By Atticus Hart
MAYBE it’s these lazy summer days, the sweet sound of songbirds, the intoxicating fragrance of flowers. But something has gotten ahold of me and I am just about as sick of working as I can be. I’m not talking about the maybe-it’s-time-to-take-a-couple-of-well-deserved-weeks-off kind of vacation, though standing hip deep in a cold Northern California river with fly rod in hand does sound particularly appealing.
I’m talking about being overcome by a profound tiredness, a sort of sick-and-tired of the mundane routine of commuting and convening the wherewithal it takes to accomplish the multitude of tasks associated with this tepid workaday life.
Blame it on Bob Dylan. He got me to thinking about this a few weeks back. I was reading Howard Sounes’ new biography Down the Highway: The Life of Bob Dylan (Grove Press) about the rock icon and spending a lot of time spinning old Dylan discs that harbor a plethora of rock poetry. But one line from “Subterranean Homesick Blues” has stuck in my mind: “Twenty years of schooling and the they put you on the day shift.”
Look out kid, indeed.
I know, you’re thinking, Hey, man, you’re burned out, you’re in the wrong profession–there are a lot of worthwhile pursuits out there. And that may be true.
But I’m not alone in this funk–several friends have been drawn in to this disaffection when I’ve happened to bring it up of late. The consensus is, Hey, I’ve been working since I was 15–I’ve done my duty.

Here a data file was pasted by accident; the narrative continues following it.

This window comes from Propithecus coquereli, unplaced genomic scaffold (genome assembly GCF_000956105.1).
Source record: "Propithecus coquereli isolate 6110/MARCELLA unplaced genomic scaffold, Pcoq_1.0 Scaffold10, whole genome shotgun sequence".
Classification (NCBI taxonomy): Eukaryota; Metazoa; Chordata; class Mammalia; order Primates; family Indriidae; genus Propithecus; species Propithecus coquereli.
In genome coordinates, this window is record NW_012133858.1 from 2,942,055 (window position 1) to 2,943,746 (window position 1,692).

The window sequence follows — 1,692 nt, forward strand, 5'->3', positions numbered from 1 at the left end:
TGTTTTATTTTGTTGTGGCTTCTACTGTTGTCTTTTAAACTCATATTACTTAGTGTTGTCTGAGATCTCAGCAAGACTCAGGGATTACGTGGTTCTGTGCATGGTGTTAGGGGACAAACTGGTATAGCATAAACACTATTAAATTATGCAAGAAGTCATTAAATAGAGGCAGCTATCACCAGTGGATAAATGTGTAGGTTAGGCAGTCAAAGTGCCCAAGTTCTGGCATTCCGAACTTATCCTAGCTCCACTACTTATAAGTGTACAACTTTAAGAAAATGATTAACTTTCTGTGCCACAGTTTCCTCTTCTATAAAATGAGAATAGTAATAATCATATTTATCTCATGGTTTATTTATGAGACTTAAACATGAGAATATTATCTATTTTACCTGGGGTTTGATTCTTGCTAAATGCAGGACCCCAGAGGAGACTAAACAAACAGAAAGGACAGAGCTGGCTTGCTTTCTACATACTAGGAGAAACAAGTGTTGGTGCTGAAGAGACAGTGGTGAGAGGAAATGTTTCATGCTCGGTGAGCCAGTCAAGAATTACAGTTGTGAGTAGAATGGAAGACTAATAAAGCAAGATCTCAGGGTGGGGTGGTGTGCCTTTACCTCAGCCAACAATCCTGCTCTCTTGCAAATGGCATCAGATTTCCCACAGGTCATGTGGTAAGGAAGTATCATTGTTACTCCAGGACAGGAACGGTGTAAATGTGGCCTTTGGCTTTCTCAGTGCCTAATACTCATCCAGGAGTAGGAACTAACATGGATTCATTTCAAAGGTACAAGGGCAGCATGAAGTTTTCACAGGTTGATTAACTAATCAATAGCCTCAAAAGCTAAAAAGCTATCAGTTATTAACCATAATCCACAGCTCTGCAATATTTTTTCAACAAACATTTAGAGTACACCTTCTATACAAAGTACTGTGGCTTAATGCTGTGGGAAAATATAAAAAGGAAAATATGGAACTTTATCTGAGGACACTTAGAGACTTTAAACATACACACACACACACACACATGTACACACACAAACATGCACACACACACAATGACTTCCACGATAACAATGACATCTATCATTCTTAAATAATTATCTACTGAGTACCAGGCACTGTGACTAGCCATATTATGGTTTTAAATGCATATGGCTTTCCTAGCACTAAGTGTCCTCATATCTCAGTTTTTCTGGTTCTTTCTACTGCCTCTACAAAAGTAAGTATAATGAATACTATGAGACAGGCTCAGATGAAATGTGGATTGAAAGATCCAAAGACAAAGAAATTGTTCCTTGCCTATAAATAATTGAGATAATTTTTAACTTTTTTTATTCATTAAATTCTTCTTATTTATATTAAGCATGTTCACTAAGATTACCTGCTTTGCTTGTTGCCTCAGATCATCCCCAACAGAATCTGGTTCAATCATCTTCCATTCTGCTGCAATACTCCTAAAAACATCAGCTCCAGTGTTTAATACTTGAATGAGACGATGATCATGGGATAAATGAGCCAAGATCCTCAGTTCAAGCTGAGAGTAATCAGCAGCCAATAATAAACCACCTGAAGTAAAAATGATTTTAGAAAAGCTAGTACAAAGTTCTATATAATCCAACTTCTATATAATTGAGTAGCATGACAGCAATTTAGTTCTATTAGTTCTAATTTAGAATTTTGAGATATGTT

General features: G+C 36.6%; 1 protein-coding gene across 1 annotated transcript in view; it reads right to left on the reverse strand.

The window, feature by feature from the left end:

The fact is, Americans do work too hard. The U.S. Department of Labor recently issued a report that revealed that the much-ballyhooed economic boom of the Clinton era was the result of American workers increasing productivity by 5 percent each year (and you thought Wall Street was responsible for the good times). Now that the boom has turned to a bust and pink slips are piling up, employers have a new strategy: they want us to work harder. That’s worth remembering at this time of the year, when so many Europeans head off for their annual monthlong August vacation.
Some Americans already are thinking about that. Last night, as I sat stopped in gridlock traffic, my eyes scanned the bumper stickers on a black Ford pickup idling in front of me. The tiny bumper sticker placed behind the shiny chrome trailer hitch said it all: Fuck Work.
I couldn’t agree more.
Atticus Hart of Bodega Bay spends his spare time dreaming about fly fishing when he’s not locked in some tedious task and trying to make a buck.
From the July 19-25, 2001 issue of the Northern California Bohemian.